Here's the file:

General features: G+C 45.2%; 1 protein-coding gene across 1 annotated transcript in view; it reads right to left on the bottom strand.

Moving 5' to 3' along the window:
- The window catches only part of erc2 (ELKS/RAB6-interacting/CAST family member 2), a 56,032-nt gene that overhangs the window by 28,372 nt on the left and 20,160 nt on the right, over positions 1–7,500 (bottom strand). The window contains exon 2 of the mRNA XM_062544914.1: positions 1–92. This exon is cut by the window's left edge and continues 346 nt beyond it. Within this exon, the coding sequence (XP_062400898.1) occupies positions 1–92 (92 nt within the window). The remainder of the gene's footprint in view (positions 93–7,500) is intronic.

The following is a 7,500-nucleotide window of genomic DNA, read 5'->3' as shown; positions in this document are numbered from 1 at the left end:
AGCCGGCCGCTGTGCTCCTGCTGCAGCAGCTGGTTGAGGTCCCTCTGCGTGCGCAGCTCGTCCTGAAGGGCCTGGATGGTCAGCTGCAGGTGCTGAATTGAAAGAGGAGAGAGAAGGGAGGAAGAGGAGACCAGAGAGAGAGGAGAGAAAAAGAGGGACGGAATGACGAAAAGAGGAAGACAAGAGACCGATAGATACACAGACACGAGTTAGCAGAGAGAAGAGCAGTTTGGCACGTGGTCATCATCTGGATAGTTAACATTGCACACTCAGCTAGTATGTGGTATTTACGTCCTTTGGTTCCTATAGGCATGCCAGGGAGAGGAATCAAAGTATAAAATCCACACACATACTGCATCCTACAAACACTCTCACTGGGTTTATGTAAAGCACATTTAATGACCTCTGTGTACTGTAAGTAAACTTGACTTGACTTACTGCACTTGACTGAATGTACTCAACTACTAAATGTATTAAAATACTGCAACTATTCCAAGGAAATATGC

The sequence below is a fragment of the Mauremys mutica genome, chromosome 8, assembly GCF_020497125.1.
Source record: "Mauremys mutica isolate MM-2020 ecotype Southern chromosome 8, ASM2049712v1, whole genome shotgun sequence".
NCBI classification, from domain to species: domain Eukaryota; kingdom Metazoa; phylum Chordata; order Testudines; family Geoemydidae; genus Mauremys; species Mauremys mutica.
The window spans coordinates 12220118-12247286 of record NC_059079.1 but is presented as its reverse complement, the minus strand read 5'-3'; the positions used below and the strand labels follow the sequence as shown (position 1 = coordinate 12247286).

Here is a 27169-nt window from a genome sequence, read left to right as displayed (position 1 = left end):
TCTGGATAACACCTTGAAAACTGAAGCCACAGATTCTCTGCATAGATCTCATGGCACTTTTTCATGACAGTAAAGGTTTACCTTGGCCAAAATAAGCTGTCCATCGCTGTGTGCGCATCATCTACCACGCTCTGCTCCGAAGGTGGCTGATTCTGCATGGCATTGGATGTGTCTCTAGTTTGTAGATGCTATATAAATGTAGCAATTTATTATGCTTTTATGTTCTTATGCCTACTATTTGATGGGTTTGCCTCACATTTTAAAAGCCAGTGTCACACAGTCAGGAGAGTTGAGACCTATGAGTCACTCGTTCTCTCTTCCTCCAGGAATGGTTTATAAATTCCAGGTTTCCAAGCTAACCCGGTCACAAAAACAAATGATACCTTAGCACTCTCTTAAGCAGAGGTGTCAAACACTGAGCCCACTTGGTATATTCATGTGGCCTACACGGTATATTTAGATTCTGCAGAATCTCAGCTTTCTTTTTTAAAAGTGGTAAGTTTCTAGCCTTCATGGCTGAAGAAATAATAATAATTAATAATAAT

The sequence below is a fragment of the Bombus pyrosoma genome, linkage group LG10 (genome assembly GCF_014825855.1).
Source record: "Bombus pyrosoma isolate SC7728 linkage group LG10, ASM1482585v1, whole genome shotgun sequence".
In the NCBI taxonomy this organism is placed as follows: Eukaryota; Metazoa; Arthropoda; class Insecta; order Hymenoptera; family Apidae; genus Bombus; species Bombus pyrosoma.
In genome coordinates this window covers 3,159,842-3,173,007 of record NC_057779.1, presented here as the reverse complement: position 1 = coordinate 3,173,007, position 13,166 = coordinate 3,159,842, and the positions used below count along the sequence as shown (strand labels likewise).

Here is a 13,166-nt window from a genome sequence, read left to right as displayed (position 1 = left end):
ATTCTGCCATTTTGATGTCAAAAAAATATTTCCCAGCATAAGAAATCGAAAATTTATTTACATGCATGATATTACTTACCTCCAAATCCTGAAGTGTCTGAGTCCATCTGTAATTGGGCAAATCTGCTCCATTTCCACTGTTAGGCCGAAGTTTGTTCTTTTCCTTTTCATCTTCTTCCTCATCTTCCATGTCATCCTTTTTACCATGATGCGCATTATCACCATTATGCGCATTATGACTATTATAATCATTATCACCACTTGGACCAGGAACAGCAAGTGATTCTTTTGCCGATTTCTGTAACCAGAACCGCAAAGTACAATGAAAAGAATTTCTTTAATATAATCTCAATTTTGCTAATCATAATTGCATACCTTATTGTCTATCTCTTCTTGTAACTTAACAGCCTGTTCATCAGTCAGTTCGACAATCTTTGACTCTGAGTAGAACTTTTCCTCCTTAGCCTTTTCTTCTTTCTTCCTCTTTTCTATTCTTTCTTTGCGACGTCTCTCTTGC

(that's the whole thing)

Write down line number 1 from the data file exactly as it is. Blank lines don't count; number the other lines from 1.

General features: G+C 45.2%; 1 protein-coding gene across 1 annotated transcript in view; it reads right to left on the bottom strand.